Watch The Skeptic's Guide to American History

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Sorting through misconceptions, myths, and half-truths about America's past is a chance to revisit some of the country's greatest episodes, figures, and themes from a fresh perspective and an opportunity to hone the way you think about and interpret the past, the present, and even the future. This course examines many commonly held myths and half-truths about American history.

The Skeptic's Guide to American History is a series that is currently running and has 1 seasons (24 episodes). The series first aired on July 13, 2012.

The Skeptic's Guide to American History is available for streaming on the The Great Courses Signature Collection website, both individual episodes and full seasons. You can also watch The Skeptic's Guide to American History on demand at Amazon Prime, Amazon, Kanopy online.

The Great Courses Signature Collection
1 Season, 24 Episodes
July 13, 2012
Cast: Mark Stoler
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The Skeptic's Guide to American History Full Episode Guide

  • Who in history do we choose to remember, and why? Take in the extraordinary accomplishments of several Americans - including John Adams, John Quincy Adams, and George C. Marshall - whose achievements and influence may well have exceeded those of many of the great figures more vividly remembered.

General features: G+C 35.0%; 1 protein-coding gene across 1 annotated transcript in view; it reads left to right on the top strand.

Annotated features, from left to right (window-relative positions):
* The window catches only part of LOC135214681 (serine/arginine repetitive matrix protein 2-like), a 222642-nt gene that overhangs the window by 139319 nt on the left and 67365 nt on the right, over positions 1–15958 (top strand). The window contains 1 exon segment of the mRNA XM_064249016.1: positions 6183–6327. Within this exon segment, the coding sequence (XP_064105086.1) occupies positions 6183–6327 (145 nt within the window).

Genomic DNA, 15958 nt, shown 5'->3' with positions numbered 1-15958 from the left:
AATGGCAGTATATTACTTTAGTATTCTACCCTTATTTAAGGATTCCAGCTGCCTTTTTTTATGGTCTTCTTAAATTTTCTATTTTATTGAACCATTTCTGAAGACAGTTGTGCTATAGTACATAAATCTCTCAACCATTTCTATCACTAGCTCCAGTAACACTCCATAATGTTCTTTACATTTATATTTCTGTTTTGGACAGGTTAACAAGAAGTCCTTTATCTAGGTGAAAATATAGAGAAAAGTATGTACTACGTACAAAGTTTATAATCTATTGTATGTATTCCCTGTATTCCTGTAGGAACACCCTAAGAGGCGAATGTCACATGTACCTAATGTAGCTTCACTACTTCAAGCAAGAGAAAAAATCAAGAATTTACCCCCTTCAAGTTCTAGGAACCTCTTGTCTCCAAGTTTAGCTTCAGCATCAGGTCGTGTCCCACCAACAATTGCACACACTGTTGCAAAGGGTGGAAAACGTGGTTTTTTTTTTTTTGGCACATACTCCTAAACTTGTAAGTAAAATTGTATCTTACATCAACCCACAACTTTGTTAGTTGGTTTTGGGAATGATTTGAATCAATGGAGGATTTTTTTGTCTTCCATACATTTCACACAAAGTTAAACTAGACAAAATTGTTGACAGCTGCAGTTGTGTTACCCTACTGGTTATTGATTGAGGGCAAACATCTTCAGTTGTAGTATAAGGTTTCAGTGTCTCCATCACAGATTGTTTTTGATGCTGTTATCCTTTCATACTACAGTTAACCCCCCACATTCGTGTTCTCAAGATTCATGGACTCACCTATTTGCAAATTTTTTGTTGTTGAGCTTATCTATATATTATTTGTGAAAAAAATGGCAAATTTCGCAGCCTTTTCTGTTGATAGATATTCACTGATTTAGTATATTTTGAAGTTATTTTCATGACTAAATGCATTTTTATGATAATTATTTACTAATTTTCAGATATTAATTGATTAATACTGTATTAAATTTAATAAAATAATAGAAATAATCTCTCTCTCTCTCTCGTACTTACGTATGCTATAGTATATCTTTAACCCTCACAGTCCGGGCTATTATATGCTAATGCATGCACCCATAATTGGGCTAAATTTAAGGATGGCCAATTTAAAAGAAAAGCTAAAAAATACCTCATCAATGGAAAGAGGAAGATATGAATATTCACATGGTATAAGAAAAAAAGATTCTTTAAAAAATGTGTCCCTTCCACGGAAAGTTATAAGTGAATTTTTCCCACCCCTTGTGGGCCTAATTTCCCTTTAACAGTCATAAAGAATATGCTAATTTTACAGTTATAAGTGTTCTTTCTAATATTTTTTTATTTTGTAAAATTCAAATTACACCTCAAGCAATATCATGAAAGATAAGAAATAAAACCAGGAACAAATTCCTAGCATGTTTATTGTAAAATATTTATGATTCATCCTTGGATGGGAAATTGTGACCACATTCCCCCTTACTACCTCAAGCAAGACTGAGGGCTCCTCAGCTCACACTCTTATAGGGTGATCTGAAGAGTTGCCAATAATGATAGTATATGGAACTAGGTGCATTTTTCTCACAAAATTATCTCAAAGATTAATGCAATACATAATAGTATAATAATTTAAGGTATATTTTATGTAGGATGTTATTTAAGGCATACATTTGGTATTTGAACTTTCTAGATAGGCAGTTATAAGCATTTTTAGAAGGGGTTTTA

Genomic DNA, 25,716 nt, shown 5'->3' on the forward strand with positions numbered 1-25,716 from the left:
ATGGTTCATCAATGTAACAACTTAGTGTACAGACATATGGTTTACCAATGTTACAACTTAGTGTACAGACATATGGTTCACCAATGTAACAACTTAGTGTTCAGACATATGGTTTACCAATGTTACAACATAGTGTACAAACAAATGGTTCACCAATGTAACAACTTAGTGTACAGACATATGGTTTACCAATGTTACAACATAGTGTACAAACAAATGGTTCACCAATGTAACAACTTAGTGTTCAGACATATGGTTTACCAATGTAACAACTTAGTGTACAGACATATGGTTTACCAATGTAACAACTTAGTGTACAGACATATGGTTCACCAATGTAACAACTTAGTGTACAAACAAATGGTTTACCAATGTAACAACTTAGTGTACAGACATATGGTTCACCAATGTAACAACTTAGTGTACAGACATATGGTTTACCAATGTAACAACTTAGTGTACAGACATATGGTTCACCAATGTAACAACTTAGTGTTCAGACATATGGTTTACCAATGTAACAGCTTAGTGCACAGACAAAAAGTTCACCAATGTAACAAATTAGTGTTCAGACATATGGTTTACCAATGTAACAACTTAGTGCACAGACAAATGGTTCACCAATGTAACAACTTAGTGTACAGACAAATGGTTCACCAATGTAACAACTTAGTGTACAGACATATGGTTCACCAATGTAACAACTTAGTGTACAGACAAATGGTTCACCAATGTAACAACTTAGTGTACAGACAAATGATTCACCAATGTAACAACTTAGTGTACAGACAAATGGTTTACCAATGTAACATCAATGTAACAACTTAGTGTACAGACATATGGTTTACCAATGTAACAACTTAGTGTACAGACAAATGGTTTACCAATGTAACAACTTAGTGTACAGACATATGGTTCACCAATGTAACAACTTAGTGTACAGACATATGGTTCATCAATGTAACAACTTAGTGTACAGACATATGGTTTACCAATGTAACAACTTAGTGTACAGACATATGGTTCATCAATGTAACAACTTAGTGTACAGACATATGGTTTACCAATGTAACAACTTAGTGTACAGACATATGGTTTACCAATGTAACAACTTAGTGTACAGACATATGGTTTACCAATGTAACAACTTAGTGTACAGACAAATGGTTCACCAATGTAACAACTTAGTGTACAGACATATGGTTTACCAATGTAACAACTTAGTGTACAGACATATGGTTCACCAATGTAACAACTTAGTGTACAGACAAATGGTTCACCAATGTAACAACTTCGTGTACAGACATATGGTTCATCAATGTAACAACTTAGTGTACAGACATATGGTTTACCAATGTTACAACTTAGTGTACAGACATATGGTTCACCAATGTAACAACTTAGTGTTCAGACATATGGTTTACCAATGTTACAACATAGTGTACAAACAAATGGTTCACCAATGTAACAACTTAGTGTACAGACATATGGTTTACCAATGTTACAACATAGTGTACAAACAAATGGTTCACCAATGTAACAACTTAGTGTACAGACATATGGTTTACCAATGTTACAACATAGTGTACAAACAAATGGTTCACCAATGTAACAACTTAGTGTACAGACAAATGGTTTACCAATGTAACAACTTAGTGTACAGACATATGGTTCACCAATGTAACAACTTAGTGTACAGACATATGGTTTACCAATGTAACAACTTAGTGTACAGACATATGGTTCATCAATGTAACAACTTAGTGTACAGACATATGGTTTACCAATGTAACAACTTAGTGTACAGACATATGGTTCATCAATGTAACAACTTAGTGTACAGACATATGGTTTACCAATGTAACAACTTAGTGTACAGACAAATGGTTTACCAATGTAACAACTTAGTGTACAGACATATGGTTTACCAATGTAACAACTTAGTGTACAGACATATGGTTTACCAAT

• Vietnam is far from America's only misunderstood war. This lecture delves into the common myths and misunderstandings shared by many Americans about why the nation's wars have been fought and how the results have been judged.

  • FDR was simultaneously one of the most beloved and most hated of U.S. presidents. Explore what the New Deal attempted and accomplished - as well as its intended and unintended consequences - as you grasp its role in creating the economic and political systems of today's America.

  • Herbert Hoover came to the White House regarded as both a skilled manager and great humanitarian, yet left the presidency perceived as just the opposite. Gain an understanding of how this could happen through a detailed examination of both his forgotten accomplishments and his often misunderstood failures.

  • Were the 1920s really a return to isolationism and the values of the late 19th century? Uncover a decade far more complex than is generally believed, as you learn how much of the change begun during the progressive era continued - in many ways setting the stage for contemporary America.

  • How, exactly, should past presidents be judged? A provocative examination of Woodrow Wilson's presidency - judged a great success by some and a profound failure by others - provides an opportunity to explore the broader issues of presidential ratings in general.

  • Many liberals see the roots of their philosophy in progressivism, but this is misleading. Learn how progressivism also included many ideas - such as eugenics, limits on free speech, and restrictions on immigration - that would have outraged modern liberals.